The fish is sourced three times a week from Tokyo’s Toyosu Market and Kubo and his team take the art of sushi very seriously, which is exactly what we need after a year of delivery rolls that flopped on their side in transit. They only allow six guests per service so be sure to make a reservation, and if you want to save on the $400 dinner (gratuity included), go for lunch where omakase menus start at $100.

Casa Limone

20 East 49th Street

You may be on 49th between Madison and 5th, but you’ll feel far from the hustle and bustle of Rockefeller Center at this idyllic escape to Southern Italy. With Michelin-starred chef Antonio Salvatore helming this recently opened kitchen, you’ll be wowed from breakfast to dinner with standout dishes like the Frittata Casa Limone with 'Nduja (a spreadable pork sausage popular in Calabria), sun-dried tomatoes, roasted mushrooms, and Stracciatella di bufala to start your day and the Polpo alal Luciana, a delightful roasted octopus dish with cherry tomatoes, Taggiasca olives, bell peppers, and crispy polenta to finish it. (Okay, who are we kidding, we know we can’t resist a good dessert menu and the panna cotta or tiramisu are calling.)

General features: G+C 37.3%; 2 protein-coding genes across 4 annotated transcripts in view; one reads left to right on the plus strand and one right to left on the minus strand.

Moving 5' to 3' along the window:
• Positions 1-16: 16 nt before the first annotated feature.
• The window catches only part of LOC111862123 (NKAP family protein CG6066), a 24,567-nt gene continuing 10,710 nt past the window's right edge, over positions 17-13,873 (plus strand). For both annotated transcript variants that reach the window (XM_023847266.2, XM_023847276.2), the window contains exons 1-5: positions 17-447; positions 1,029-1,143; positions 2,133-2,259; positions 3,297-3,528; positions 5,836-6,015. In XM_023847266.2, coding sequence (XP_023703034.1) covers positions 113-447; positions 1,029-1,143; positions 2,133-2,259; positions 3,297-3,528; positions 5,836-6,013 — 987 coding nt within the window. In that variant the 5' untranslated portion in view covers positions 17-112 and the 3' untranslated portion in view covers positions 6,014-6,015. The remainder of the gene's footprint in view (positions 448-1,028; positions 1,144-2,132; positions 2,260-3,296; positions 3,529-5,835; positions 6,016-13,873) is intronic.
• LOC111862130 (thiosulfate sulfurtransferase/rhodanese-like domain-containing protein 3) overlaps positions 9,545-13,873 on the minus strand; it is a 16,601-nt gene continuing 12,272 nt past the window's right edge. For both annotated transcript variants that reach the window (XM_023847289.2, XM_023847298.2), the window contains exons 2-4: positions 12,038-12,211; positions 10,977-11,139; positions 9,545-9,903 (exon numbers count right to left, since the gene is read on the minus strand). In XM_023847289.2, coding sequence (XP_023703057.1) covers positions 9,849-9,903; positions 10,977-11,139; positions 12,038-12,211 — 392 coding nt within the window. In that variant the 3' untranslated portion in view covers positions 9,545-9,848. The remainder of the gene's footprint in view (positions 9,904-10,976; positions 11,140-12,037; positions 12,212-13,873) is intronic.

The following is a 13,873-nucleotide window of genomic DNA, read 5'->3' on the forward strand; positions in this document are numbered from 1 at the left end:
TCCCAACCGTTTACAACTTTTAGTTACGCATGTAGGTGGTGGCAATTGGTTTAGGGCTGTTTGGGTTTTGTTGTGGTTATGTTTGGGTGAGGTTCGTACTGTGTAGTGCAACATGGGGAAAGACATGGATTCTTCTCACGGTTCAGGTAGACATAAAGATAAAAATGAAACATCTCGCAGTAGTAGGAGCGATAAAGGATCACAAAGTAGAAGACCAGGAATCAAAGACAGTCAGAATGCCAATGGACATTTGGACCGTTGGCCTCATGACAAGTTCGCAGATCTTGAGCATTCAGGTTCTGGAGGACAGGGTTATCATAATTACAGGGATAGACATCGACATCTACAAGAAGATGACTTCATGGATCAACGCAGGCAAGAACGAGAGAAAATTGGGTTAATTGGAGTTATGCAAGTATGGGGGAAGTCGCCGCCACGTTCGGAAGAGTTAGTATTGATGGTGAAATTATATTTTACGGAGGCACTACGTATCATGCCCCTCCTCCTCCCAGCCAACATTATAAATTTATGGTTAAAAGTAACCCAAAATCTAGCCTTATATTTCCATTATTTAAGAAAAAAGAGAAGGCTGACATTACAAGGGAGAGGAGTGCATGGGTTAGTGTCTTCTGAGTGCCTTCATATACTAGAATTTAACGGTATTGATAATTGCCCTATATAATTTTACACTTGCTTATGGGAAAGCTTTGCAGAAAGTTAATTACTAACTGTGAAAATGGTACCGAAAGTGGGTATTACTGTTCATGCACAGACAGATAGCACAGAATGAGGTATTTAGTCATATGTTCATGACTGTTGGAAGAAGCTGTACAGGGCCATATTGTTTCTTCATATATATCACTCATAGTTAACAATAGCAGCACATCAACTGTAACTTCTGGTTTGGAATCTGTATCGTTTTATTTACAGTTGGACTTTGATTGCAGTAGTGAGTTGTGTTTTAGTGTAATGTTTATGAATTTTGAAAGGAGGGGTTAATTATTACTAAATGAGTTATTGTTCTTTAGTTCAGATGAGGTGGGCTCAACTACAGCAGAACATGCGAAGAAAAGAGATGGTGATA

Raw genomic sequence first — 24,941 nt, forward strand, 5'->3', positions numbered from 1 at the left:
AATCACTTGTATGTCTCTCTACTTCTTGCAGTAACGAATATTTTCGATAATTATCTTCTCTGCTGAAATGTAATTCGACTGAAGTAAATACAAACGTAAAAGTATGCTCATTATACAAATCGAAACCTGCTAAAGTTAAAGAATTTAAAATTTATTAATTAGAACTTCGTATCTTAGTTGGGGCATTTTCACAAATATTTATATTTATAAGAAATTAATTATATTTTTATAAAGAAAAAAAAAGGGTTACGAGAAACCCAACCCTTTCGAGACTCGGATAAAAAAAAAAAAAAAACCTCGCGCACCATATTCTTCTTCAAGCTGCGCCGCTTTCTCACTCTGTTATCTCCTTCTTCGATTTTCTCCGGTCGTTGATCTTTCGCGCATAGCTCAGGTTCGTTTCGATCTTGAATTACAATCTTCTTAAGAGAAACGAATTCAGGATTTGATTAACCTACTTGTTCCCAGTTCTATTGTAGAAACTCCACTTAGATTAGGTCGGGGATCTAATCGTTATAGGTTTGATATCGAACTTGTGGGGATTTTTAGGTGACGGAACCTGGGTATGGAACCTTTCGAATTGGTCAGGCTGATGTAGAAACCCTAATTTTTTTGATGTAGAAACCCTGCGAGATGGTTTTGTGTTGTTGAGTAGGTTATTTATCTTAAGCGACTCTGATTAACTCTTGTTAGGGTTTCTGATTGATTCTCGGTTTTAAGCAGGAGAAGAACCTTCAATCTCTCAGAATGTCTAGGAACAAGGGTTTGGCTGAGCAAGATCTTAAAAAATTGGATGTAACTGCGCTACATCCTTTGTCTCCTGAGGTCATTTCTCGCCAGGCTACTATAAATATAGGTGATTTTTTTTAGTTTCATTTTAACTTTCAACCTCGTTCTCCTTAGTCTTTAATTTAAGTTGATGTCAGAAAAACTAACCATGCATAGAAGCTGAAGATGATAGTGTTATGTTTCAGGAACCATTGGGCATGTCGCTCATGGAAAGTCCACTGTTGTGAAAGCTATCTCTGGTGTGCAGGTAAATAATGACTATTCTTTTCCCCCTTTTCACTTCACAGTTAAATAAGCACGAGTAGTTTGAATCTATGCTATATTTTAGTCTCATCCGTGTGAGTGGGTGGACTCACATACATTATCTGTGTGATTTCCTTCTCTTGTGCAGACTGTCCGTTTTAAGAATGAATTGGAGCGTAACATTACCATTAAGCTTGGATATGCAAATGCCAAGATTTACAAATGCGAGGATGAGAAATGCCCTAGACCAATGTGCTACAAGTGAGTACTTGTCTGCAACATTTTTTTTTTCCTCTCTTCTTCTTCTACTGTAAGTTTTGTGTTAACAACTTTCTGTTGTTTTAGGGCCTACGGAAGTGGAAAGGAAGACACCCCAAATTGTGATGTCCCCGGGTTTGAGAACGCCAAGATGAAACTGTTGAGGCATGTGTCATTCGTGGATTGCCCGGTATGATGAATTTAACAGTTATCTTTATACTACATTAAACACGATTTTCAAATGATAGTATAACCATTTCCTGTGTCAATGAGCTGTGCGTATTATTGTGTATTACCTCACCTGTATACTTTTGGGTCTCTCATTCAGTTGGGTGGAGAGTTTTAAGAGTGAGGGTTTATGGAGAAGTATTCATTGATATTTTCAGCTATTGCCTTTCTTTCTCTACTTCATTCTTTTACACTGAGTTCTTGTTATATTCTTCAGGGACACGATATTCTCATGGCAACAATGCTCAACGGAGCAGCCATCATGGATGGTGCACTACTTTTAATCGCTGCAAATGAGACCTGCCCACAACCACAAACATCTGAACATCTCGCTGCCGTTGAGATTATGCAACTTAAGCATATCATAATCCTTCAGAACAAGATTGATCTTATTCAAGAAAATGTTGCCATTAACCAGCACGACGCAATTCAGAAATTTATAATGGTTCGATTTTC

Between bites, soak up the colorful ambience at this two-story venue, complete with climbing vines and flowers on the second floor and an elegant white marble bar on the first. If you’re coming for an early happy hour, order a cappuccino before you wind up your festivities and power walk to Sutton Place Park (entrance on east 55th or east 57th and Sutton Place) and enjoy the sunset before that starts happening at, you know, 4 o’clock.

Yoon Haeundae Galbi

8 West 36th Street